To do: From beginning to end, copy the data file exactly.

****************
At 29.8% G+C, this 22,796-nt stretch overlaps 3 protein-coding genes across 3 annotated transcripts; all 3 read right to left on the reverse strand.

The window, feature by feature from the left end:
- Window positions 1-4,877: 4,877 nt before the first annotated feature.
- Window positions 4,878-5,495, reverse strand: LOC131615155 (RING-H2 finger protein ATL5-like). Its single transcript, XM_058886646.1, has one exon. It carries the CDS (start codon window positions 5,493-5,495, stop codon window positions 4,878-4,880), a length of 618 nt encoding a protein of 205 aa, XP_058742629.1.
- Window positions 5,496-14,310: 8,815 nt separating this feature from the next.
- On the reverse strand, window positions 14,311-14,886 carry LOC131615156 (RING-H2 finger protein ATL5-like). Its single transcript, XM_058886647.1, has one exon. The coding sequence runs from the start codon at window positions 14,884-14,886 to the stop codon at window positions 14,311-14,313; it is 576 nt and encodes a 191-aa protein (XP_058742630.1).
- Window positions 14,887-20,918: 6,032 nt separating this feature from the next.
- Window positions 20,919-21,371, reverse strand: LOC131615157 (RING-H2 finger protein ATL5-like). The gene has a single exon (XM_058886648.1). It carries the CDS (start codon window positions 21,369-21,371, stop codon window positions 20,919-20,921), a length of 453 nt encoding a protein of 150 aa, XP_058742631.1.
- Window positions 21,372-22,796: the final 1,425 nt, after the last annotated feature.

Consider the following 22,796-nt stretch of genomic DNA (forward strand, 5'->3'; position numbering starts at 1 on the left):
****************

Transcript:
At 29.8% G+C, this 22,796-nt stretch overlaps 3 protein-coding genes across 3 annotated transcripts; all 3 read right to left on the reverse strand.

The window, feature by feature from the left end:
- Window positions 1-4,877: 4,877 nt before the first annotated feature.
- Window positions 4,878-5,495, reverse strand: LOC131615155 (RING-H2 finger protein ATL5-like). Its single transcript, XM_058886646.1, has one exon. It carries the CDS (start codon window positions 5,493-5,495, stop codon window positions 4,878-4,880), a length of 618 nt encoding a protein of 205 aa, XP_058742629.1.
- Window positions 5,496-14,310: 8,815 nt separating this feature from the next.
- On the reverse strand, window positions 14,311-14,886 carry LOC131615156 (RING-H2 finger protein ATL5-like). Its single transcript, XM_058886647.1, has one exon. The coding sequence runs from the start codon at window positions 14,884-14,886 to the stop codon at window positions 14,311-14,313; it is 576 nt and encodes a 191-aa protein (XP_058742630.1).
- Window positions 14,887-20,918: 6,032 nt separating this feature from the next.
- Window positions 20,919-21,371, reverse strand: LOC131615157 (RING-H2 finger protein ATL5-like). The gene has a single exon (XM_058886648.1). It carries the CDS (start codon window positions 21,369-21,371, stop codon window positions 20,919-20,921), a length of 453 nt encoding a protein of 150 aa, XP_058742631.1.
- Window positions 21,372-22,796: the final 1,425 nt, after the last annotated feature.

Consider the following 22,796-nt stretch of genomic DNA (forward strand, 5'->3'; position numbering starts at 1 on the left):